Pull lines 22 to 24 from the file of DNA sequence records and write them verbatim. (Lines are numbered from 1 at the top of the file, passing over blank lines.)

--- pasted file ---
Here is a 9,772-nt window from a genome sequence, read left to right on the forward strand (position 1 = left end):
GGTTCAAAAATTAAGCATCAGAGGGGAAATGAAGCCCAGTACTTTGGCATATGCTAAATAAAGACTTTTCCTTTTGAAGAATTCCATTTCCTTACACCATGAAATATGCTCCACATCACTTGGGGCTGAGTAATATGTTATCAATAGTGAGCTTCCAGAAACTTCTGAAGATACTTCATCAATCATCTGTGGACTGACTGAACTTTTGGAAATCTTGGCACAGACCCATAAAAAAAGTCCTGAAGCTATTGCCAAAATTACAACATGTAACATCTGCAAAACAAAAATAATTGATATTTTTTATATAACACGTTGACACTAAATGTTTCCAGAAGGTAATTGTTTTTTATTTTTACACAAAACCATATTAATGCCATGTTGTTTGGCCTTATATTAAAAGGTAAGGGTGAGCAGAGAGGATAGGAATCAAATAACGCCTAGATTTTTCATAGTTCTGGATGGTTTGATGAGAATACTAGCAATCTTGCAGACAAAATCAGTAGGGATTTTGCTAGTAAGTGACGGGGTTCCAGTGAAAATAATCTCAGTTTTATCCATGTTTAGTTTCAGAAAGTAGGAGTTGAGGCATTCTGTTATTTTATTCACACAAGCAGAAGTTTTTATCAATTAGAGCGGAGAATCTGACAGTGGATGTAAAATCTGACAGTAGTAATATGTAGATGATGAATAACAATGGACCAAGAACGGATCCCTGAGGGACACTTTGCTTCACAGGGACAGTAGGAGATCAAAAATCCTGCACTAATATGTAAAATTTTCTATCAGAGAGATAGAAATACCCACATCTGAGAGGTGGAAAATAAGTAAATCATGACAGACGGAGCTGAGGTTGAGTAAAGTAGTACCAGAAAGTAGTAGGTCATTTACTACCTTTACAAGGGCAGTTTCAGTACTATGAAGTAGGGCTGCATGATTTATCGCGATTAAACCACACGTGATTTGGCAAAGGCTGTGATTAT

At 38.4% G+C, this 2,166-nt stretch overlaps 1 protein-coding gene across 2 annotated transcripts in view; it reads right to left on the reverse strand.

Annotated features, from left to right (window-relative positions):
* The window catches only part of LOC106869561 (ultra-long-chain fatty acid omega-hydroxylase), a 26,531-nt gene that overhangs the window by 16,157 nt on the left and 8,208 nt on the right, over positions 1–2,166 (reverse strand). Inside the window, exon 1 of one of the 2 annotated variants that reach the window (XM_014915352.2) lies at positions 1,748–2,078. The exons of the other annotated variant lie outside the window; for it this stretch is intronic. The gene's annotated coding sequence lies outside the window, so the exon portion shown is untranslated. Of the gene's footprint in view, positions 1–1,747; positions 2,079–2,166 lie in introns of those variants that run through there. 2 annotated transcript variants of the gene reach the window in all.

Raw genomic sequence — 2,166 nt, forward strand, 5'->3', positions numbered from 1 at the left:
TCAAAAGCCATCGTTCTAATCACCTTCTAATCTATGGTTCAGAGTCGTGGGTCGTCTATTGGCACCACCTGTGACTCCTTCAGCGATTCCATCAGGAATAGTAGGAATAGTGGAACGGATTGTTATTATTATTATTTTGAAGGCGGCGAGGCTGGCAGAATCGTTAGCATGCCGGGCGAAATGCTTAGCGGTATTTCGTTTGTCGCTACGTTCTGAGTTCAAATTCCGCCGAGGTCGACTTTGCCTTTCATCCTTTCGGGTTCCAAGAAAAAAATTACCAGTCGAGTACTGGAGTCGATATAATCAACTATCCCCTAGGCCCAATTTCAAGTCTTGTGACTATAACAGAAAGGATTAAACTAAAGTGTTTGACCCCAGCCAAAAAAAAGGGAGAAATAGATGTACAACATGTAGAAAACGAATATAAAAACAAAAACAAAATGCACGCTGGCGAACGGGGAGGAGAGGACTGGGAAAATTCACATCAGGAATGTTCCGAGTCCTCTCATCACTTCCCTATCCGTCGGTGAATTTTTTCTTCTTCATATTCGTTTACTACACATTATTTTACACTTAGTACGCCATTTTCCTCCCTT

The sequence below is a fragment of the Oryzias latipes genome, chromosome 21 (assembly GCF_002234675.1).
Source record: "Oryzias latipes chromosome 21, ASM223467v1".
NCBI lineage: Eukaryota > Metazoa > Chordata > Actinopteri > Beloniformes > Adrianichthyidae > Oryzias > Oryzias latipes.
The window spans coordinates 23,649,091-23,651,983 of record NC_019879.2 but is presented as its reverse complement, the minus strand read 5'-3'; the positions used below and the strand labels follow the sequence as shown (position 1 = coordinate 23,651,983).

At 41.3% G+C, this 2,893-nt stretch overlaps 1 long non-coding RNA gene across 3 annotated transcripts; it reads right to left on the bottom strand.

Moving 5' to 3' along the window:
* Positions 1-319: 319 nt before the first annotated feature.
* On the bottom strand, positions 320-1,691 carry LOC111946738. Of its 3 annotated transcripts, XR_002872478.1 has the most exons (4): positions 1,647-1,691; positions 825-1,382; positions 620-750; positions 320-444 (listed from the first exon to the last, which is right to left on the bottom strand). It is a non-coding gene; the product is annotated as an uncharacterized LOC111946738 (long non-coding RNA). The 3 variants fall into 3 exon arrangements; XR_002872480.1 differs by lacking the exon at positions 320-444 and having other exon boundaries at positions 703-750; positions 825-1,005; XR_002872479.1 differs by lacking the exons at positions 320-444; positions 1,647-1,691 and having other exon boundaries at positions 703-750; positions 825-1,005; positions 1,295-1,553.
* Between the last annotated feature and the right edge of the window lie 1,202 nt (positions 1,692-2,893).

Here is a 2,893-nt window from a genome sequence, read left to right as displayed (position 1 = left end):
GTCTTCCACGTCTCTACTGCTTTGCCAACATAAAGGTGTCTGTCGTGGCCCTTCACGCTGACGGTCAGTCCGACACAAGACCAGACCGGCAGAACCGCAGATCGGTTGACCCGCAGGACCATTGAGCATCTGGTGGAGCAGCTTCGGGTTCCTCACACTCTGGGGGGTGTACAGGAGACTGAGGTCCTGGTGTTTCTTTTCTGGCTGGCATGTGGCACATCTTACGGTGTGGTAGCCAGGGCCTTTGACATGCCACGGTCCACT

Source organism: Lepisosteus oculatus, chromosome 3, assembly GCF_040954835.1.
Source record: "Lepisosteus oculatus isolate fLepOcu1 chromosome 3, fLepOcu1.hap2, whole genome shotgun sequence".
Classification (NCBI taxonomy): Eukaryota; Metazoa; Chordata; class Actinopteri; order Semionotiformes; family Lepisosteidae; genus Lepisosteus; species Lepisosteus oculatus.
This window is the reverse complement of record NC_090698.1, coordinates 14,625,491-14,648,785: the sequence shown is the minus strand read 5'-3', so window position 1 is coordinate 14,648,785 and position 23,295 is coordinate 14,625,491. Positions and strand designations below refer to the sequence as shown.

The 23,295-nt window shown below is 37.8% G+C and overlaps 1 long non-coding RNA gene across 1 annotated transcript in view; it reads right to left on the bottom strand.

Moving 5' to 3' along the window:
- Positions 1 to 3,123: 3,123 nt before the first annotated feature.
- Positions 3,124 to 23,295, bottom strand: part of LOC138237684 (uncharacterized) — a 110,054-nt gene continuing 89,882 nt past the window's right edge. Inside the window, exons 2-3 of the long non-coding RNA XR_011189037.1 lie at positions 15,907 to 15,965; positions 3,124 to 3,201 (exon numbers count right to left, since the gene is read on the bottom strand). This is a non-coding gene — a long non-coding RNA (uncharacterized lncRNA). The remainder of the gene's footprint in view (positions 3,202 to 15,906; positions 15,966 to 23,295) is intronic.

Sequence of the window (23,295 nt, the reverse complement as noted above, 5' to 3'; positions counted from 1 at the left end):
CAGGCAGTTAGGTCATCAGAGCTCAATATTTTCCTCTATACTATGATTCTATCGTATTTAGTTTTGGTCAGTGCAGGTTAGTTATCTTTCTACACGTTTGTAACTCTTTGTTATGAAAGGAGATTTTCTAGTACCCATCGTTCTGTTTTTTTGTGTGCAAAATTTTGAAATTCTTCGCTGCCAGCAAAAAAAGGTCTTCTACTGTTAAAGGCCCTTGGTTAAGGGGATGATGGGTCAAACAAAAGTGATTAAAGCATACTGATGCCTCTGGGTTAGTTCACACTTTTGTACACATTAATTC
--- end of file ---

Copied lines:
This window is the reverse complement of record NC_090698.1, coordinates 14,625,491-14,648,785: the sequence shown is the minus strand read 5'-3', so window position 1 is coordinate 14,648,785 and position 23,295 is coordinate 14,625,491. Positions and strand designations below refer to the sequence as shown.

The 23,295-nt window shown below is 37.8% G+C and overlaps 1 long non-coding RNA gene across 1 annotated transcript in view; it reads right to left on the bottom strand.

Moving 5' to 3' along the window: